New Delhi: Making a connection between the independence of the judiciary – which he said was under challenge – and the ongoing controversy over the role of Chief Justice of India Dipak Misra as “master of the roster”, former CJI R.M. Lodha on Tuesday described the current situation in the Supreme Court as “disastrous”.
Justice Lodha had already spoken out against the Modi government’s decision to spurn the Supreme Court collegium’s recommendation of Justice K.M. Joseph for elevation to the apex court but his latest remarks saw him zero in on the responsibility of Chief Justice Misra to show “statesmanlike qualities” and restore “collegiality” within the court so that the independence of the judiciary could be defended.
Justice Lodha, who headed the Supreme Court for five months from April to September 2014, was speaking here at the launch of Arun Shourie’s latest book on the judiciary, Bail for Anita.
He said that the Supreme Court and the current CJI have twice re-emphasised the fact that the chief justice is the master of the roster. “Yes he is,” said Justice Lodha, “but does it give him the authority to do what he likes? Can he exercise this authority arbitrarily?”
He said “there was no parallel with the United States Supreme Court because the nine judges sit en banc” but the opinion assignment function of the US chief justice was similar to the role the Indian chief justice plays in assigning cases to specific benches.
Justice Lodha referred to the legendary US Supreme Court judge Felix Frankfurter, who once noted that “perhaps no aspect of the ‘administrative side’ that is vested in the chief justice is more important than the duty to assign the writing of the court’s opinion… [I]f the duty is wisely discharged [it is] perhaps the most delicate judgment demanded of the chief justice.”
He cited a recent Harvard Law Review study of the assignment of opinions under the present US chief justice, John G. Roberts:
“All Supreme Court cases are, of course, not equal. Some are a lot more interesting than others. Some are far more important than others. Some, including those in which the vote is closely divided, require opinions that are much more difficult to write than others. And, some are stultifyingly dull. Nor, for those same reasons, are the Justices benignly neutral about a Chief’s opinion assignments. Justices naturally desire the opportunity to write the opinion of the Court in the “big,” more high-profile, salient cases.”
The view in the US, said Justice Lodha, was that these cases had to be fairly distributed so that each judge got a “nice mix”. In the same way, he said, the allocation of cases in the Indian Supreme Court also has to be fair. “Senior judges must also get their due”, he said, in an implicit criticism of the fact that none of the seniormost judges have found place in any of the constitution bench cases set up by Chief Justice Misra.
Collegiality is a sine qua non for the court, said Justice Lodha, because it “allows common ground for betterment of justice”. By contrast, the “phase we are seeing in the Supreme Court today is disastrous”, he added.
The independence of the judiciary is non-negotiable, he said, “and it is for the chief justice, who is the leader of the court, to take this forward, show statesmanlike qualities, and take all brother and sister judges along”.
“When judges do not ensure the independence of the judiciary, it is very bad for democracy. For a democracy to thrive, independence of the judiciary is a must and that must come from the top, from the Supreme Court.”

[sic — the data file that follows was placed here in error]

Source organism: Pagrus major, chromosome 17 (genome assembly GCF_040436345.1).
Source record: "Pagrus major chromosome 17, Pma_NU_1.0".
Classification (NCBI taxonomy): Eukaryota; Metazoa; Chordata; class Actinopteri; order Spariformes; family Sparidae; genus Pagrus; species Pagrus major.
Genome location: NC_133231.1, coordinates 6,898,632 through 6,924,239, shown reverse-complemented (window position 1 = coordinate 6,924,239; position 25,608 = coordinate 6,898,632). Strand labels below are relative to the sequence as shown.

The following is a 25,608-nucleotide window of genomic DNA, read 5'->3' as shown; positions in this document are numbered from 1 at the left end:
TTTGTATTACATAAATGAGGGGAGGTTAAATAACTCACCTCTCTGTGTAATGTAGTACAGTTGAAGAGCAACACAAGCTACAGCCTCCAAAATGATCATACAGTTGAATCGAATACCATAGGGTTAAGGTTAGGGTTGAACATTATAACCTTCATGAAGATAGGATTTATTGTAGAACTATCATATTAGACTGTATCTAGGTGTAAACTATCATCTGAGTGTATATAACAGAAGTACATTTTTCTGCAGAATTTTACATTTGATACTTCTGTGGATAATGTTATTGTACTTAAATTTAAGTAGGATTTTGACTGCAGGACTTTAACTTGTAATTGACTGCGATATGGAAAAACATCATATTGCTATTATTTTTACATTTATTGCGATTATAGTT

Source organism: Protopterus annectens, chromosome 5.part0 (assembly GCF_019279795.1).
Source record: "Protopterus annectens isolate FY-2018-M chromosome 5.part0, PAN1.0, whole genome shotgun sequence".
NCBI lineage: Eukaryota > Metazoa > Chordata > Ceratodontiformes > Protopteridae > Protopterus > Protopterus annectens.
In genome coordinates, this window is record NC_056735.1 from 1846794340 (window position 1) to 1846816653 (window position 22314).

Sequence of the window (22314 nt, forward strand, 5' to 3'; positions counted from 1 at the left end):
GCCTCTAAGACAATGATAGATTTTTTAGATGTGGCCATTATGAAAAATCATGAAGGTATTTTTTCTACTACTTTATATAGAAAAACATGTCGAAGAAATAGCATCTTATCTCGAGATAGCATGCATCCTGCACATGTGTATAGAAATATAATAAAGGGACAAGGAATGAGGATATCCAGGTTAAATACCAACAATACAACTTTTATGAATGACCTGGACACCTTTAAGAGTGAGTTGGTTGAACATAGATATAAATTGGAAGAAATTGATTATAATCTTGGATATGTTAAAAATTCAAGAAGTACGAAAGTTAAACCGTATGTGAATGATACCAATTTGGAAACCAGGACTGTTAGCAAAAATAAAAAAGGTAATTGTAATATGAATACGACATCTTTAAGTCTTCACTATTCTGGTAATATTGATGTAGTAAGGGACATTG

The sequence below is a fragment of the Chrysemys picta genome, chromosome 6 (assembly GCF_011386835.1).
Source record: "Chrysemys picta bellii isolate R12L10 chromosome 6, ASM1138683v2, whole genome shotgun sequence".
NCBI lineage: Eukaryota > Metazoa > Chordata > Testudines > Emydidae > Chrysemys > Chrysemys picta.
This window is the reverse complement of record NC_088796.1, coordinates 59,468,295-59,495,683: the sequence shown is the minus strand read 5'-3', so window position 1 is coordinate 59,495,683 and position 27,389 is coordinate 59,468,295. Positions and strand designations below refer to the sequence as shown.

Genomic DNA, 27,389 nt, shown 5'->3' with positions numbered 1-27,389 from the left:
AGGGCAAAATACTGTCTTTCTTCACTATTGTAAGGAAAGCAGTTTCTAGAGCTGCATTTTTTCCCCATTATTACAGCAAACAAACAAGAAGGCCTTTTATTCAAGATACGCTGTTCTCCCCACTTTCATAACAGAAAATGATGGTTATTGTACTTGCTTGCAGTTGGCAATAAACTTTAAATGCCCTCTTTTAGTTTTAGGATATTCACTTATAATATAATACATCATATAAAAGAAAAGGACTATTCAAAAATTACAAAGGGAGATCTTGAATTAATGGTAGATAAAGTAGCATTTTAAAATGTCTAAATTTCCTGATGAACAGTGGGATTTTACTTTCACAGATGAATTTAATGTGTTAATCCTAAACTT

Justice Lodha said that if what is currently happening in the Supreme Court is taken as a precedent in the high courts, “the day is not far when the judicial system in the country will be chaotic”.
Ordinary citizens want judicial integrity of the highest order, he said, “because they fight with the might of the state and when the enter the portals of the Supreme Court or high court they must feel assured that they wil get justice – justice without fear or favour”.
Others who spoke at the book launch were the eminent jurist Fali Nariman, who spoke of the backlog of cases and the inadequate number of judges, as well as Justice A.P. Shah, who dwelt at length on a number of current judicial controversies including the Judge Loya case, the medical college case and the Supreme Court’s failure to deal with the issues raised by former Arunachal chief minister Kalikho Pul’s suicide note.
‘Most institutions are destroyed from within, by termites’
Summing up the problem, Arun Shourie said what India was witnessing was a “well-planned assault on the judiciary” which was coming not from an individual but an ideology – “a totalitarian mindset” that seeks complete domination over all institutions.
Shourie, who is a sharp critic of Prime Minister Narendra Modi, said that the assault on judicial independence required vigilance. “Do not fall for the delusion of reprieve, that just because you thwarted them on one issue things will be fine. You have to check them each time. If you do not stop them at every juncture they will carry on.
Most institutions are destroyed by termites within rather than by a lethal blow from outside.”
Asserting that the present CJI’s role “is of such convenience to the centre that it cannot but be of their design”, Shourie said if Chief Justice Misra has to “say repeatedly that he is the master of the roster, this already means that he has lost the moral authority”.
Shourie said the “Gandhian response” to the government’s refusal to accept the nomination of Justice K.M. Joseph would have been for the Supreme Court collegium to say it would then also not move on the one name the government had cleared, that of Indu Malhotra. He said Indu Malhotra – who was sworn in as a judge of the Supreme Court last week – should have refused to take her oath unless the government showed it respected the independence of the judiciary by clearing Justice Jospeh’s nomination too.